- Takes note that Tajikistan has nominated Traditional knowledge and skills of production of the atlas and adras fabrics (No. 01484) for inscription on the Representative List of the Intangible Cultural Heritage of Humanity:
Atlas and adras are two kinds of traditional woven fabrics produced in Tajikistan. Atlas is made from silk threads, and adras is woven with silk and cotton threads, but the technique of creating both cloths is similar. There are many steps in the process, from gathering cocoons and collecting cotton, to spinning, wrapping, dyeing and weaving the threads by hand. Dresses prepared from atlas and adras cloths are widely used by women and girls during celebrations, in the workplace, in schools and at home. Traditionally, the knowledge and skills related to the production of the atlas and adras are transmitted within families or in production centres. It takes three to five months to acquire the weaving skills. During this period, students practise the weaving of simple fabrics with elementary ornaments. The practice can also be transmitted formally in schools and colleges, and through participation in atlas and adras festivals. The fabrics are popular cloths among Tajik women, who consider them as part of their cultural identity. Women usually wear clothes made from atlas and adras in official ceremonies, festivals, traditional holidays, social gatherings and events. The transmission of the element to younger generations promotes unity and collaboration among people from different regions.
- Considers that, from the information included in the file, the nomination satisfies the following criteria for inscription on the Representative List of the Intangible Cultural Heritage of Humanity:
R.1: The bearers and practitioners are mainly women, and comprise three categories: (a) expert weavers who work from home; (b) weavers that are engaged in centres; and (c) professional workers. The first two learn the skills through informal transmission, whereas professional workers acquire the skills through formal education. The knowledge and skills associated with the element are transmitted by expert weavers and through official teaching programmes in schools and colleges. Wearing clothes made from atlas and adras fabrics is an expression of Tajik women’s cultural identity. The patterns, ornaments and colours have symbolic meanings, expressing peoples’ hopes and wishes. The element contributes to the planting of silk trees and the development of cotton-growing in the country. As a source of livelihood, it also contributes to poverty reduction and provides employment opportunities for women.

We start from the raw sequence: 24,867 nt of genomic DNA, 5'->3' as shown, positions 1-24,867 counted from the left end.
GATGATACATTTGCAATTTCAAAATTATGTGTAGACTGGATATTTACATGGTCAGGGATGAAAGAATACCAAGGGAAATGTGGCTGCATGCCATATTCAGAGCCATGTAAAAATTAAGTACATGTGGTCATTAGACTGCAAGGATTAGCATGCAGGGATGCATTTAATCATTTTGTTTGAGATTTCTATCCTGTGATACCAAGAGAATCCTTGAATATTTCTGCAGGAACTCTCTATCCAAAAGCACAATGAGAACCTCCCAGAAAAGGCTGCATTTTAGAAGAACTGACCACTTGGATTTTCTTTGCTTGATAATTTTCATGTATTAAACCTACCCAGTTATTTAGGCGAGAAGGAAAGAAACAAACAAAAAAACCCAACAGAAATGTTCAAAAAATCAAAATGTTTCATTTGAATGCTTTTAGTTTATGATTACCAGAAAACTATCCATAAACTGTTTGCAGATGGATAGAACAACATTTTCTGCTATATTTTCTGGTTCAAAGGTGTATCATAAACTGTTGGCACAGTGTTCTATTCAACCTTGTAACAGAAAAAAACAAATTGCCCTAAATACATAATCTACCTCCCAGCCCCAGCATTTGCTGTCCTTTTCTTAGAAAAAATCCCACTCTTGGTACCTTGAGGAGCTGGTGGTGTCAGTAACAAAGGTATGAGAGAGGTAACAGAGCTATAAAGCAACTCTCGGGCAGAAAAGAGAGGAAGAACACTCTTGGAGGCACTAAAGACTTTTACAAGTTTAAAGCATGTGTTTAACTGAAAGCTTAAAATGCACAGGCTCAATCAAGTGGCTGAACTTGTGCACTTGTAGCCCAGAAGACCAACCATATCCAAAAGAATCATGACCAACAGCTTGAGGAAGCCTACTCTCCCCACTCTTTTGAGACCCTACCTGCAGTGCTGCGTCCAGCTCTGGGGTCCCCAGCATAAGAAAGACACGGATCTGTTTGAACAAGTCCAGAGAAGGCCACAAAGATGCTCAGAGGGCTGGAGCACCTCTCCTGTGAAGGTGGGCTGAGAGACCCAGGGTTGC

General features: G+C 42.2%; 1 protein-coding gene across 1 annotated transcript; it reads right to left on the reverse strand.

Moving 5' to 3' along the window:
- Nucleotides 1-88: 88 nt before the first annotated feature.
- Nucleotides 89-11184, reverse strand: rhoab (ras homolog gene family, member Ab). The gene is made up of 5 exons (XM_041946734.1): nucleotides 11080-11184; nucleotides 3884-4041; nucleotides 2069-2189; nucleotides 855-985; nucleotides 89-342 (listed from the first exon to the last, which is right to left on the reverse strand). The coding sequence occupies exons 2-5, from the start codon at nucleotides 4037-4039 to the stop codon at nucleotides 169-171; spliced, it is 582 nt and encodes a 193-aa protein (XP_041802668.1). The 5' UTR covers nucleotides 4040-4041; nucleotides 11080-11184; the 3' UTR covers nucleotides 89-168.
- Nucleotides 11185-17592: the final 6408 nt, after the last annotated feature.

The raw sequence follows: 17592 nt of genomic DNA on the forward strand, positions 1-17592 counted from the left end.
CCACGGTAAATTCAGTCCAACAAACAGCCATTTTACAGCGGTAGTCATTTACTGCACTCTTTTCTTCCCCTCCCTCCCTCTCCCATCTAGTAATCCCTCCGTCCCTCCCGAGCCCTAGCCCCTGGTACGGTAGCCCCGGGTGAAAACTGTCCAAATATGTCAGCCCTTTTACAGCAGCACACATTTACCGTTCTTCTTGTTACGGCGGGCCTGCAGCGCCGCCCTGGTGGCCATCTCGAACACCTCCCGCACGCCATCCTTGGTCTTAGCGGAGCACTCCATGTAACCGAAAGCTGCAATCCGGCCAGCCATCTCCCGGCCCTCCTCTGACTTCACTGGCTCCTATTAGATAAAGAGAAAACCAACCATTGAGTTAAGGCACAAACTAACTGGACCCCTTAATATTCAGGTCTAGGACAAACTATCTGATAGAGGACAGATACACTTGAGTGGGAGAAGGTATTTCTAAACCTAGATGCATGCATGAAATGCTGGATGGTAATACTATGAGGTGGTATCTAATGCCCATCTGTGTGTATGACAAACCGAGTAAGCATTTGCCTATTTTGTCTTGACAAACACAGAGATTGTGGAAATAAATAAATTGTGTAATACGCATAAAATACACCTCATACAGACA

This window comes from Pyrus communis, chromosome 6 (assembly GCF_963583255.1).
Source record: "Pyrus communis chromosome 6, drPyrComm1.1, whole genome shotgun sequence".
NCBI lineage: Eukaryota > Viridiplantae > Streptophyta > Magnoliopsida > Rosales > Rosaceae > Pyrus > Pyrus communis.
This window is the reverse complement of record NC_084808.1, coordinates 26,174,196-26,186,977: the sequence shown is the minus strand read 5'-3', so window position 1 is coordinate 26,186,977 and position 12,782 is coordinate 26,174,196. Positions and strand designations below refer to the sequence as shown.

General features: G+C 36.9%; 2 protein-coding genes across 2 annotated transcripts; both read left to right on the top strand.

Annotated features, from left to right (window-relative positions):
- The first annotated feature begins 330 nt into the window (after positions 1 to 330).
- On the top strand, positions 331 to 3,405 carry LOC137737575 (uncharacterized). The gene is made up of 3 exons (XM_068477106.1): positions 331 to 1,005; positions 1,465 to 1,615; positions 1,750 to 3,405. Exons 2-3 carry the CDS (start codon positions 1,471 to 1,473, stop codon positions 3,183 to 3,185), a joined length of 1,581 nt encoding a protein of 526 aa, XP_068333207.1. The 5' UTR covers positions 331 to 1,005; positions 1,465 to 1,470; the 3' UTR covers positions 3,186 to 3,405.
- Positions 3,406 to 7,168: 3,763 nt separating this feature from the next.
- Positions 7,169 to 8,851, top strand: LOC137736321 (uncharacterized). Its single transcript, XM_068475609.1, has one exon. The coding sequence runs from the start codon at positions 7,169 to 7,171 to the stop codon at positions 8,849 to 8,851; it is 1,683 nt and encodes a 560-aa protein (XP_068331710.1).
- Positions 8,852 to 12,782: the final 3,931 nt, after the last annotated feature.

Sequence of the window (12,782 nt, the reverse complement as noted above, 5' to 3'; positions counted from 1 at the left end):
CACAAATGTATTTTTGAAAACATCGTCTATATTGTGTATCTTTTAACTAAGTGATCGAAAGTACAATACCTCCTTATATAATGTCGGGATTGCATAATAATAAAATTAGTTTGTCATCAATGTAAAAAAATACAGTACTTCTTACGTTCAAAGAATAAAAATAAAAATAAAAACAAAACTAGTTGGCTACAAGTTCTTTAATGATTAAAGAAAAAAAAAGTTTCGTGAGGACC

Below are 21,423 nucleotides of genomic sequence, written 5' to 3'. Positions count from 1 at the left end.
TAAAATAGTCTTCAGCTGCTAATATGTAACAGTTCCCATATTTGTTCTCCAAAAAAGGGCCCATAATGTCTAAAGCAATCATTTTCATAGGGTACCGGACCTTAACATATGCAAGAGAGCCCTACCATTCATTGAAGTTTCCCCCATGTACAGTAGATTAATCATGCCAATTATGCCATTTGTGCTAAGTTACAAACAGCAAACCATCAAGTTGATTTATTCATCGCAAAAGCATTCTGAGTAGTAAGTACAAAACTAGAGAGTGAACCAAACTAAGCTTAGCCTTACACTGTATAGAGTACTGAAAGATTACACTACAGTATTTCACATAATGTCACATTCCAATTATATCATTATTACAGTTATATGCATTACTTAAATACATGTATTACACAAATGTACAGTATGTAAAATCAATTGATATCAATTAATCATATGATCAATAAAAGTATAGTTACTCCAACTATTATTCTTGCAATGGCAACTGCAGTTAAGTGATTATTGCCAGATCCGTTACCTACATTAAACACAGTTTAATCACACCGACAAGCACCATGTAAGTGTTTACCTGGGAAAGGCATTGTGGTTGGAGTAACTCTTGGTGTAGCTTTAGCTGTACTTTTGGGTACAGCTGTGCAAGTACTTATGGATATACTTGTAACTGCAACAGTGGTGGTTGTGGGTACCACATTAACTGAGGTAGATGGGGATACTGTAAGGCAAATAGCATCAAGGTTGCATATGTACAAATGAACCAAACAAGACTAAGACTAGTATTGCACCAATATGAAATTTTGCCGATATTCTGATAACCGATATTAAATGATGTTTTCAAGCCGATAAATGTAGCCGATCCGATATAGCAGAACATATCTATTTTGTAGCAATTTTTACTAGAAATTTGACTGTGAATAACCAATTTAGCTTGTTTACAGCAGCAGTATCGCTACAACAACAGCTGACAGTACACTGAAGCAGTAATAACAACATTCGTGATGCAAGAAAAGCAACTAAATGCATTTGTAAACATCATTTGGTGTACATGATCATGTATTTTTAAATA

R.2: The nomination file illustrates how inscription of the element will contribute to visibility of the element and increase the number of weavers and innovative designs. It demonstrates how these goals will be achieved at the local, national and international levels through preservation, awareness-raising and transmission. Inscription will promote dialogue and knowledge-sharing among individuals, groups and communities. Human creativity and respect for cultural diversity is shown through the different designs.
R.3: Past and current safeguarding measures include organizing workshops for young practitioners, a festival dedicated to the fabrics, and a museum of traditional silk fabrics with over 6000 kinds of traditional fabrics in its care. State efforts include listing the element in the national inventory of intangible heritage, establishing a school to contribute to the revitalization of the craft, and organizing a festival on silk fabrics and clothes. The State provides tax exemptions and has developed a ‘State Program on development of the field of silk-worm and silk threads in the Republic of Tajikistan for the years 2020-2024’ to help secure the necessary raw materials. Proposed safeguarding measures address four areas: (a) documentation and research (including several studies and publications); (b) development (including developing new work places, increasing cotton production and enhancing the international and national markets for selling the fabrics and clothes); (c) visibility and awareness-raising (via festivals, films and State television); and (d) transmission (via formal teaching and the involvement of experts).
R.4: The plan to nominate the element took root in 2014, and the element and its practitioners were subsequently inventoried. The nomination file was prepared in 2017. The Research Institute of Culture and Information played an important role, with a group of researchers taking the lead in developing the file. A working group was established, including the communities, groups and individuals concerned. Seven meetings were held to discuss and prepare the different aspects of the nomination file. The consent letters provided attest to free, prior and informed consent from practitioners and relevant organizations.
R.5: Since 2014, the element has been included in the National Inventory List of Intangible Cultural Heritage, which is managed by the Research Institute of Culture and Information. The Institute holds meetings and conducts field work to identify and define intangible cultural heritage. The element is identified in thirty-four communities and represented by 330 weavers. An expert group advised on the inclusion of the element in the inventory. The inventory is updated every two years, and the process includes adding and revising existing information with the participation and consent of communities.
- Decides to inscribe Traditional knowledge and skills of production of the atlas and adras fabrics on the Representative List of the Intangible Cultural Heritage of Humanity;
- Reminds the State Party of the importance of ensuring the most active possible participation of the communities concerned in every aspect of the safeguarding measures.